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The callers are joined by the musicians from the Dare To Be Square Weekend. Front row: Jim Morrison, guitar and fiddle; Sam Bartlett, banjo; Claudio Buchwald, piano and fiddle; Steve Hickman, fiddle
Duke Miller, caller. Recorded live at the Peterborough Golf Club, August 20, 1965. This dance was a staple of Ralph Page's repertoire as well, which he borrowed from French-Canadian music. Caller Dudley Laufman says that it was also the first dance he learned to call.
The six callers at Dare To Be Square, Brasstown, NC, 2011. They are also consultants to this Square Dance History Project. From left to right: Phil Jamison, Bill Litchman, Larry Edelman, Tony Parkes, Bob Dalsemer, and Jim Mayo
Phil discusses the origins of the term "running set," going back to when the English folklorist and collector Cecil Sharp first encountered southern Appalachian dancing.For a demonstration of the actual dance, see this video called by Stew Shacklette.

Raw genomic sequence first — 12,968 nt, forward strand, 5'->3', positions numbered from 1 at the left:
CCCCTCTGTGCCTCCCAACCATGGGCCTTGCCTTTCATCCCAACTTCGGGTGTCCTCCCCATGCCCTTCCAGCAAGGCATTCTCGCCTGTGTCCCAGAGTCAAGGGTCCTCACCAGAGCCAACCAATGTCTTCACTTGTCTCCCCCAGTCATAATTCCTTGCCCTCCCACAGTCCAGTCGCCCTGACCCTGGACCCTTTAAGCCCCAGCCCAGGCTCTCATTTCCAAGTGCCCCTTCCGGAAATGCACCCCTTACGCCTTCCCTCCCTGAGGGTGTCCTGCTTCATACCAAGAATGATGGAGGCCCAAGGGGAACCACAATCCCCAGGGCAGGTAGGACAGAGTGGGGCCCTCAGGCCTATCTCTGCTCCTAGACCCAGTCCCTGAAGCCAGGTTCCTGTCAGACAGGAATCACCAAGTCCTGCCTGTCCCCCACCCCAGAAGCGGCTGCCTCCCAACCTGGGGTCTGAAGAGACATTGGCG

Jim points out that there are only a few basic formations in modern square dancing. One of the distinctive features of modern squares is the way that a series of basic moves are combined into one call. Swing Thru was an early example of this; Ed Gilmore objected to that term, saying that he could call the moves using more basic terminology. Later…